Winged Elm - Ulmus alata
Family Ulmaceae - Zelkova, Hackberry, Elm

Also commonly called Wahoo elm, an excellent shade tree for home, park or street tree.
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winged branches, twigs and foliage
Wing-like growths are often irregular and may appear as warts or knots on one or both sides of the twigs. Leaves are simple, alternate, narrowly elliptical from 1" to 3½" long. Leaf margins are doubly serrate with a smooth upper surface and paler, hairy undersides.
Winged elm bark & foliage
Winged elm, also called corked elm or wahoo elm, can be distinguished from other elms by the woody, wing-like growths along the branchlets. They are often irregular and may appear as warty growths or knots on one or both sides of the twigs.

The wood is very flexible and springy but is also hard and resists splitting. It is categorized as a rock elm or hard elm and is used in flooring, boxes, crates, and furniture. The flexibility of the wood is particularly useful for rocking chairs or curved pieces. Winged elm is the wood of choice for hockey sticks, due to its resistance to splitting [1].

Winged Elm Tree
Winged Elm, Morton Arboretum acc.116-96*1 is 14 years old.
The winged elm gets its common name from the thin, corky ridges, or wings, usually found on the smaller branches. Generally, winged elms are scattered over the southern Ohio counties. The tree grows rapidly, but rarely exceeds 2 feet in trunk diameter and 50 feet in height. It forms a rather open, round-topped head.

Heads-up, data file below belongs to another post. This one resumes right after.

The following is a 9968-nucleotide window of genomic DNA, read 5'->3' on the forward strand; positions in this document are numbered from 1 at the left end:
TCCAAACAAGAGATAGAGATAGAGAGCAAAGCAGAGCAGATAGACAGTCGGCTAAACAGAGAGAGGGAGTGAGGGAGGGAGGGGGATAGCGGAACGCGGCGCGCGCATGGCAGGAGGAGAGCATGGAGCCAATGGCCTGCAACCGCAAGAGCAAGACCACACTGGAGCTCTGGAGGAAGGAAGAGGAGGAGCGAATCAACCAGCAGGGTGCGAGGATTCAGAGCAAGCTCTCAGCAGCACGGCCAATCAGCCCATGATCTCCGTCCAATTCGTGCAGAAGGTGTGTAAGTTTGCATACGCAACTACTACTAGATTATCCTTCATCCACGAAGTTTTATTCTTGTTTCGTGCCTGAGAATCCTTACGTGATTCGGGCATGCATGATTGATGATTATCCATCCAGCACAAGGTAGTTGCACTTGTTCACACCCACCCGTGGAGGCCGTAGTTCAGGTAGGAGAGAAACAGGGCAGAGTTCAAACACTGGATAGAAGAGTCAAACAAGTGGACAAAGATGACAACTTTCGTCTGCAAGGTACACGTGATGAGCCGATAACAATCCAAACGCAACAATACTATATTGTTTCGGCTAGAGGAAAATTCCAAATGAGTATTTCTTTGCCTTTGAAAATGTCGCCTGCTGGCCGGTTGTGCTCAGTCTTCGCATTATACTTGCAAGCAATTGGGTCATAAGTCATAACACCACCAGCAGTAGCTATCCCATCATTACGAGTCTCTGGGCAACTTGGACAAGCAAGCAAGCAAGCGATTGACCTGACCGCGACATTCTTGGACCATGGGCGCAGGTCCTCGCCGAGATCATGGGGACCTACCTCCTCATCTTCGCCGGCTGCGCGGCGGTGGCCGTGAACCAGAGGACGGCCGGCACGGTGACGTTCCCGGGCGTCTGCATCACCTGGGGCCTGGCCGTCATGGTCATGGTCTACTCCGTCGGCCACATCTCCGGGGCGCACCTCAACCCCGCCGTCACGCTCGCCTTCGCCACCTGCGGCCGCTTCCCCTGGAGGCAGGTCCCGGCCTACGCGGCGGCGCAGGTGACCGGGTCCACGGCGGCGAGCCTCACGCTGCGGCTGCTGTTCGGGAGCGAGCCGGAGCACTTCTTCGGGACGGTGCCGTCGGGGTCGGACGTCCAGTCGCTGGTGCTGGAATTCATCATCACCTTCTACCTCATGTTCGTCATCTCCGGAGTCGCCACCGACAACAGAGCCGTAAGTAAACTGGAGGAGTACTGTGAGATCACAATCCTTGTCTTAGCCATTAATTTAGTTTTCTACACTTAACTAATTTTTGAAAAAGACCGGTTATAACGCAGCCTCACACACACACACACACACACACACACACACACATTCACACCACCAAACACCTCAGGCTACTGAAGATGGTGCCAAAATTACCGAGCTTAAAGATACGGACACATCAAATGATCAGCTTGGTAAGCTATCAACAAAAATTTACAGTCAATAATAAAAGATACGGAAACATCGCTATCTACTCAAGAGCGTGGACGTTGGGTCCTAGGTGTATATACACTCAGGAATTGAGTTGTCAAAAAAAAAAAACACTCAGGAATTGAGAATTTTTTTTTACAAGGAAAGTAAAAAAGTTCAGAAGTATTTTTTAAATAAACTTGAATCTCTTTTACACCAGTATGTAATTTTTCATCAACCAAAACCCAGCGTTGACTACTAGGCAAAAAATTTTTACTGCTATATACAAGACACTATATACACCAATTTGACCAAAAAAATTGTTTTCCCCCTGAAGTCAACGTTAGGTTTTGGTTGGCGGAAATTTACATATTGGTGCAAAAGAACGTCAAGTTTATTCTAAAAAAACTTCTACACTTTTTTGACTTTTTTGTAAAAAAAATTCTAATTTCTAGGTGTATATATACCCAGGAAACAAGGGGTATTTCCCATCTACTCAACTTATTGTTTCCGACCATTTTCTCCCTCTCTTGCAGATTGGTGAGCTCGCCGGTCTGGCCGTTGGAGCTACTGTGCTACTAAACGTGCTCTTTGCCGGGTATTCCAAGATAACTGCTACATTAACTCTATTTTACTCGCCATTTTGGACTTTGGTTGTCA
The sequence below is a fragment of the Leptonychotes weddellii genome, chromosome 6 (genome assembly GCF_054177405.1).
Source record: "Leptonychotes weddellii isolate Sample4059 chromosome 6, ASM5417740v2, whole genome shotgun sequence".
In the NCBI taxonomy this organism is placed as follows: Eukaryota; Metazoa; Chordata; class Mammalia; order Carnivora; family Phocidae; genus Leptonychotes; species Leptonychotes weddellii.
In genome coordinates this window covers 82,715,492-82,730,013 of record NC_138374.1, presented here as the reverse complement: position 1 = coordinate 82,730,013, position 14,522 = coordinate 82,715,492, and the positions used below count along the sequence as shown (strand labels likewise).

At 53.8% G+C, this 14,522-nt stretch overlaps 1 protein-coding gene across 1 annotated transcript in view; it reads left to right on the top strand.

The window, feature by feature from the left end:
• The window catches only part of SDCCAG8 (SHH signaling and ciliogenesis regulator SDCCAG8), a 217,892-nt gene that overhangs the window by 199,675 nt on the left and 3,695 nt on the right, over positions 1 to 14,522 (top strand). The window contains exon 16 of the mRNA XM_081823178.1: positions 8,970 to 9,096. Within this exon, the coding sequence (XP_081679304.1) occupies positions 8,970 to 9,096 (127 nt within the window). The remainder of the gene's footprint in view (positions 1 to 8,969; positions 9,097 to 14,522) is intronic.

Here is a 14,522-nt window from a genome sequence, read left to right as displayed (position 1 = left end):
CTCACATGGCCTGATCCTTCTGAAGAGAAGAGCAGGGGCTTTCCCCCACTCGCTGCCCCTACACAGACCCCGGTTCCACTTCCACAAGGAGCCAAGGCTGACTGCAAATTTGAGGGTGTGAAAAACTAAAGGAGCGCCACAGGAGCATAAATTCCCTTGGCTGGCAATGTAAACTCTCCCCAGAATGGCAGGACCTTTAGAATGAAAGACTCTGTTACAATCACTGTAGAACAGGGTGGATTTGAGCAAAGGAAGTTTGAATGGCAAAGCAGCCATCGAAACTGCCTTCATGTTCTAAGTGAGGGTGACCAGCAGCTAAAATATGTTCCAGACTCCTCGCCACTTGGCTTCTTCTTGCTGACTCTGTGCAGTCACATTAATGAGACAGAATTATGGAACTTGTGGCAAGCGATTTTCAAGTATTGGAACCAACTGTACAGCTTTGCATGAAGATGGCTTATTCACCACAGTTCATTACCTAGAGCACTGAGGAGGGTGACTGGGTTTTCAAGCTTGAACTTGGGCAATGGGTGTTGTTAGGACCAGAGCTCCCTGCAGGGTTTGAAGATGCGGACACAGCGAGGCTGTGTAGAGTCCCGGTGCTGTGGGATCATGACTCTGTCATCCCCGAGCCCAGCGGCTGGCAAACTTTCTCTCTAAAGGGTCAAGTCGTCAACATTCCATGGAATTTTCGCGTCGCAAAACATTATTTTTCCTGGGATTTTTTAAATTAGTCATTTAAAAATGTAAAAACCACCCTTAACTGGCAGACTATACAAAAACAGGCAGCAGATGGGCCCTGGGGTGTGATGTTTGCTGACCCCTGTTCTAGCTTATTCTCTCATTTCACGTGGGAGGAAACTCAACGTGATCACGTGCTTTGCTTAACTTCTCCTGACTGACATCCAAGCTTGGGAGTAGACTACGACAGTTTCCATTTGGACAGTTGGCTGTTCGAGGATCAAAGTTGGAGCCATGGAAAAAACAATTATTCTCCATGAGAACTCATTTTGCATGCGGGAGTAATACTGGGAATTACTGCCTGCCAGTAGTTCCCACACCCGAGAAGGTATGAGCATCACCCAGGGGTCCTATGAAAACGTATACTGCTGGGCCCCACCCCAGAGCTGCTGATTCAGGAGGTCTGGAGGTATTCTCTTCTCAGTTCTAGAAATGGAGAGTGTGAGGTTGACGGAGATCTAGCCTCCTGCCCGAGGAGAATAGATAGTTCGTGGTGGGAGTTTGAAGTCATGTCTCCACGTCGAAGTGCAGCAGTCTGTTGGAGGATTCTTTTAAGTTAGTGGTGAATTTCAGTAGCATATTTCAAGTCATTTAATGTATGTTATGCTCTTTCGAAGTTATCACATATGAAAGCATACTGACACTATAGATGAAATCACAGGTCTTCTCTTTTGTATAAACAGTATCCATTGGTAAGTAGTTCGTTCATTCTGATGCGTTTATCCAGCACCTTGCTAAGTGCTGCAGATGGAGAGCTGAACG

This native American elm is sensitive to Dutch elm disease and elm yellows but is somewhat resistant to elm-leaf beetle, as are the other native American elms. The leaves are simple, alternate, 11/4—21/4 inches (3—53/4 cm) long, and half as wide. The foliage is smaller than those of any other elm native to Ohio. The leaf margin is coarsely and doubly serrate and minutely hairy. Foliage is thick, dark green, and smooth above and pale and softly downy below.

Terminal buds are absent. Imbricate buds are reddish-brown, glabrous, and smaller than those of American elm. The bark is light brown tinged with red, and divided into irregular, flat ridges and fissures. Branches usually have two corky wings opposite each other on the stem.

The flowers appear in early spring long before the leaves unfold. The fruit ripens in the spring about the time the leaves appear. The fruit is winged; tipped with two small, incurved awns or beaks; oblong; and reddish-brown in color. Samaras are 1/3 inch (8 mm) long with long, slender stalks at the base covered with white hairs.

The wood of the winged elm is very similar to other elms: heavy, hard, strong, and difficult to split. The fibrous inner bark has been used commercially in the manufacture of high-strength baling twine [1][3].

References
  1. University of Florida,  (UF/IFAS) "Winged Elm, Ulmus alata"
  2. Winged Elm, Morton Arboretum acc.116-96*1, photos by Bruce Marlin
  3. Ohio State University, Ohio Trees, Bulletin 700-00 "Ulmus - Elm" Key to Ulmus Species
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Family Ulmaceae - Zelkovas, Hackberries and Elms
There are about 200 species of trees and shrubs in Ulmaceae. Elms fell victim to Dutch Elm disease during the 1950s; until that time, they were the premier shade tree along the streets of our American towns and cities. The Morton Arboretum in past years has bred and marketed five new elm varieties resistant to Dutch elm disease.
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